New/New Life


When we become Christians we receive ‘new life’ from Christ, “We are a new creation; the old has gone, the new has come”
(2 Cor 5:17; Gal 6:15). It is much more than turning over a new

I am a new creation in Christ – 2 Corinthians 5:17

leaf, the Bible calls it “Passing from death to life” (Jn 5:24). The death penalty imposed in the Garden of Eden is removed and we are offered a radical, fresh start, described as being ‘born again’. “He has given us a new birth…” (1 Pet 1:3). This includes having a heart with new desires that is turned to Him (Ezek 11:19, 36:26; Rom 10:9,10; 2 Cor 3:16; Jas 4:8).

We can draw inspiration from when God addressed the Israelites promising to gather them from the nations where they had been scattered and give a new undivided heart (Ezek 11:17,19, 36:26). This will be fulfilled en-mass in the millennium, when Jesus the Messiah rules from Zion and Israel will be restored to faith (Rom 11:26). However in faith, anyone can claim this promise to be made anew in our heart by coming into a vital Saviour and redeemed sinner relationship for He desires all people to be saved (Jn 1:12; 1 Tim 2:4). This condition will be vastly different to what it was before, what was hardened by sin and largely motivated by ungodliness is now soft and sensitive with a focus towards God and holiness (2 Cor 3:3; Eph 4:18). One reason He gives us a new heart is to love Him (Mk 12:30). Is my new heart overflowing in love to Him for the gift of salvation and also outward focused to others (Mk 12:31).

The power of the old, sinful life is broken, and so we are to put off that old nature and put on the new nature (Rom 6-8; Eph 4:22-24; Col 3:5-10). When the old, carnal nature seeks to gain dominance take authority over it in the

Name of Jesus, reckoning its power over you broken, and offer your body as an instrument of righteousness to God your new master, walking in newness of life in Christ (Rom 6:4,11-14; Gal 2:20; Jas 4:7; 1 Pet 5:8,9). Often we do not comprehend the potential available in this new beginning, whereby our life can be continually in the process of being transformed into the image of Christ by exercising the fruit of the Spirit (Rom 8:29; Gal 5:22,23).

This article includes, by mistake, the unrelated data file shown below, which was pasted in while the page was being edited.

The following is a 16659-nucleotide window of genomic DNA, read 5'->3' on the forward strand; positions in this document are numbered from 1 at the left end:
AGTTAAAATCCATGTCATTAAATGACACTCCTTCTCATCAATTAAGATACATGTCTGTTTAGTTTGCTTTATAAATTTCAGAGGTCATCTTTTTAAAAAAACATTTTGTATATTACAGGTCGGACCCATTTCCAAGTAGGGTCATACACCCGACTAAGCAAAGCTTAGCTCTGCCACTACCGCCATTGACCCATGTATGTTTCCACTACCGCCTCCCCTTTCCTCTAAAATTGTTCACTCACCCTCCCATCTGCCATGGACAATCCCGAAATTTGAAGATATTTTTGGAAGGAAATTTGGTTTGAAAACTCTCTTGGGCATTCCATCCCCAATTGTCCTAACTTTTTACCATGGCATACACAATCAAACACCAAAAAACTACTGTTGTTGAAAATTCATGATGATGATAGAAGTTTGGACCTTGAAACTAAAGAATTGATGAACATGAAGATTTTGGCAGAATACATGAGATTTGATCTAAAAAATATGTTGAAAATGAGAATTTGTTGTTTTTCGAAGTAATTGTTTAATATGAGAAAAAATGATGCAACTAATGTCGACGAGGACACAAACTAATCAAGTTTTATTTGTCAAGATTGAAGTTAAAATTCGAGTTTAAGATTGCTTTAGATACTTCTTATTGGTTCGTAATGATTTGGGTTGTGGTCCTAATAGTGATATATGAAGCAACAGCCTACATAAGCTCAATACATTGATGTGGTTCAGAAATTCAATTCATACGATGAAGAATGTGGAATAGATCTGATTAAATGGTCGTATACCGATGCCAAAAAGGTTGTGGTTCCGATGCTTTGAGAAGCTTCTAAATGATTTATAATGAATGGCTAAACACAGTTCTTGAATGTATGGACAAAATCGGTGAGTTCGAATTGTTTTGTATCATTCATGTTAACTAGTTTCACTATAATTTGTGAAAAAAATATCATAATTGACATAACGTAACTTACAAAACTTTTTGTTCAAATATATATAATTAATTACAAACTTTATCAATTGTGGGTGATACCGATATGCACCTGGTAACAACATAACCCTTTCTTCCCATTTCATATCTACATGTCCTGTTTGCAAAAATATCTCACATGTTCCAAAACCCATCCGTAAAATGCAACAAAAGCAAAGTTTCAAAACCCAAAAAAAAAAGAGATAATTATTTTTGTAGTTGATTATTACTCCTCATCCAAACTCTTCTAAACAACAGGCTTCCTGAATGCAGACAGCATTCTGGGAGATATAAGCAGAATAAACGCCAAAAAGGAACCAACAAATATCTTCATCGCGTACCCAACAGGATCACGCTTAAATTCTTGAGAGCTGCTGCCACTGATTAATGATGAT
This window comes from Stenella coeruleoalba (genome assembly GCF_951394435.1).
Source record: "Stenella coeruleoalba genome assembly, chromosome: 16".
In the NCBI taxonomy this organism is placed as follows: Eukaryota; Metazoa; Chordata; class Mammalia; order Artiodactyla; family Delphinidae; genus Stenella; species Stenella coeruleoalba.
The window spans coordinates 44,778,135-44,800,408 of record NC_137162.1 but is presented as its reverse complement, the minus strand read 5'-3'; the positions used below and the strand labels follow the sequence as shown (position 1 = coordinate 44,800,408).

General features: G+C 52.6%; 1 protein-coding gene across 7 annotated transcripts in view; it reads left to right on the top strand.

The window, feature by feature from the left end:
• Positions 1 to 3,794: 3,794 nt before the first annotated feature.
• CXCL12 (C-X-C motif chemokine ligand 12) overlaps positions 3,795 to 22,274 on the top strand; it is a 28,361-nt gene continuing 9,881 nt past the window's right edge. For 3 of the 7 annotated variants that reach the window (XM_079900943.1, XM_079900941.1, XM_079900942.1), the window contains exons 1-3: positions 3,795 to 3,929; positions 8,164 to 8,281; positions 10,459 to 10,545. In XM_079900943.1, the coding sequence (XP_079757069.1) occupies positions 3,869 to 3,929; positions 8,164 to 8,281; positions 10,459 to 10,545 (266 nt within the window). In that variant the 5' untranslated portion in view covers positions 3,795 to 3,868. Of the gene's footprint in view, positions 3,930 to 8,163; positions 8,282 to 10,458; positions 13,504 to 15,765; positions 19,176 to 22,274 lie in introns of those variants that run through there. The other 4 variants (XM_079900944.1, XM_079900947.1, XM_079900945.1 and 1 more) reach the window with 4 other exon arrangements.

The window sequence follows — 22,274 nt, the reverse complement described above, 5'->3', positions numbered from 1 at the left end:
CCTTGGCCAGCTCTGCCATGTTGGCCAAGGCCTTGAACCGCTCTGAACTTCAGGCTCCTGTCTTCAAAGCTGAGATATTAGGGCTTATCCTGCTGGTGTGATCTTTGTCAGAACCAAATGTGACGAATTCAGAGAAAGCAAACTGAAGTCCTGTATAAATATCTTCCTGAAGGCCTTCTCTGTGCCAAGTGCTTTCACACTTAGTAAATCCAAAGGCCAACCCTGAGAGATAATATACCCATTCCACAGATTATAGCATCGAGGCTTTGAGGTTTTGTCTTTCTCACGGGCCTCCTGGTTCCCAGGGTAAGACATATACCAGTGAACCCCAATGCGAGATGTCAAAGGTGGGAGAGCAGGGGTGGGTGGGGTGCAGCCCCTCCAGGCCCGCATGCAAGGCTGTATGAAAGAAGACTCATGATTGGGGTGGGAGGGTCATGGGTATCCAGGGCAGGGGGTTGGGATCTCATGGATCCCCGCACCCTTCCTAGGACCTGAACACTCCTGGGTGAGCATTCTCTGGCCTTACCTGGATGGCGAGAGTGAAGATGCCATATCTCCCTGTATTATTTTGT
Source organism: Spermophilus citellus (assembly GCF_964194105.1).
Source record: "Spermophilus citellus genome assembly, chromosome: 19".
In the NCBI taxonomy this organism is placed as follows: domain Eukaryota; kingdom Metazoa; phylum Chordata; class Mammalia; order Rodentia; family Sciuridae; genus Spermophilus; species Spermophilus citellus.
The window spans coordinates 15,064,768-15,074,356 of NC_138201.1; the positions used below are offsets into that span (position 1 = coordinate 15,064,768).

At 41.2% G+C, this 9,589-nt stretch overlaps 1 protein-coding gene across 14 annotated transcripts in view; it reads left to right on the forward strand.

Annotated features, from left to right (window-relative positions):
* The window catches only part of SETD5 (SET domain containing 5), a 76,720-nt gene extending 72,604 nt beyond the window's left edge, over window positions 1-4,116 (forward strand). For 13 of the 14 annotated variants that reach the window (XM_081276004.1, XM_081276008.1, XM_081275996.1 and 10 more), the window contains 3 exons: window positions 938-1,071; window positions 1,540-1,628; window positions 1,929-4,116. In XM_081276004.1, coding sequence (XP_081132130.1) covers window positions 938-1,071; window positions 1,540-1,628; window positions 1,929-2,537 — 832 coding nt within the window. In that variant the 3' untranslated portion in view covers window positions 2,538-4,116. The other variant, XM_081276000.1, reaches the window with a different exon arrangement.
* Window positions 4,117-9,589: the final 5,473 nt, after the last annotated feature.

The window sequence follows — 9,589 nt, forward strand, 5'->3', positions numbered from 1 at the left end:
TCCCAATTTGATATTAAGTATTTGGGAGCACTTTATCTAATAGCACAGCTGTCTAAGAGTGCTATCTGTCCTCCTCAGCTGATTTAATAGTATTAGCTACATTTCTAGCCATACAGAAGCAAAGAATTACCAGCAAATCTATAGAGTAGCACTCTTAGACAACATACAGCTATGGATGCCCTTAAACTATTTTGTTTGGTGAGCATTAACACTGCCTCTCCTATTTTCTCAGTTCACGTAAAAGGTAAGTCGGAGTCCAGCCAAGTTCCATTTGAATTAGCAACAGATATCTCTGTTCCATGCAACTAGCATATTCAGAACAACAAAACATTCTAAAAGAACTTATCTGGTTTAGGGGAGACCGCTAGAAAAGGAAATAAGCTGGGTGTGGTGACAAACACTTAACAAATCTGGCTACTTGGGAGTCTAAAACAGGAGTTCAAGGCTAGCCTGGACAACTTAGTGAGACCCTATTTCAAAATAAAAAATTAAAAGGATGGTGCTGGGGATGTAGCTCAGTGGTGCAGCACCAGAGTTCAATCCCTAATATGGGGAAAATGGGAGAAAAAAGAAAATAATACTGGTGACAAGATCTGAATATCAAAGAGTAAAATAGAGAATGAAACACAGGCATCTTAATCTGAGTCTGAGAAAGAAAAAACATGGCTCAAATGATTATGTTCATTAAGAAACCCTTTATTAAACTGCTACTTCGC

Jesus, by His death, opened this new and living way for us to approach God, rather than the way of sacrificial death of an animal as was the case in the OT (Heb 10:19-22). At the end of the age, Jesus says He will totally do away with the old and make all things new – a new heaven and a new earth (Rev 21:1,5).

We should not be apprehensive of the new or resist change, as life is continually in a state of transition from one stage to another, especially in technology.

When fresh challenges present themselves don’t view them with fear of the unknown, or see change as a threat but an opportunity to see God work in new ways remembering He is always with you (Heb 13:5). Be continually looking for new approaches and creative ways to present the gospel yet remain faithful to the Bible.  God and His message do not change but the packaging must be relevant!

Although the new is built on the foundation of the past, don't allow it to dictate where you are going. Sometimes what we have experienced and been subject to is a catalyst not to repeat such a happening again, other times it can be the start of something worthwhile and rewarding. While we can't change the past we can plot a new course going forward.

See also: born again, change, flesh, freedom, Jesus (name of), heart, lifestyle, past, put off/put on, salvation, thinking/thoughts, transform/transformation.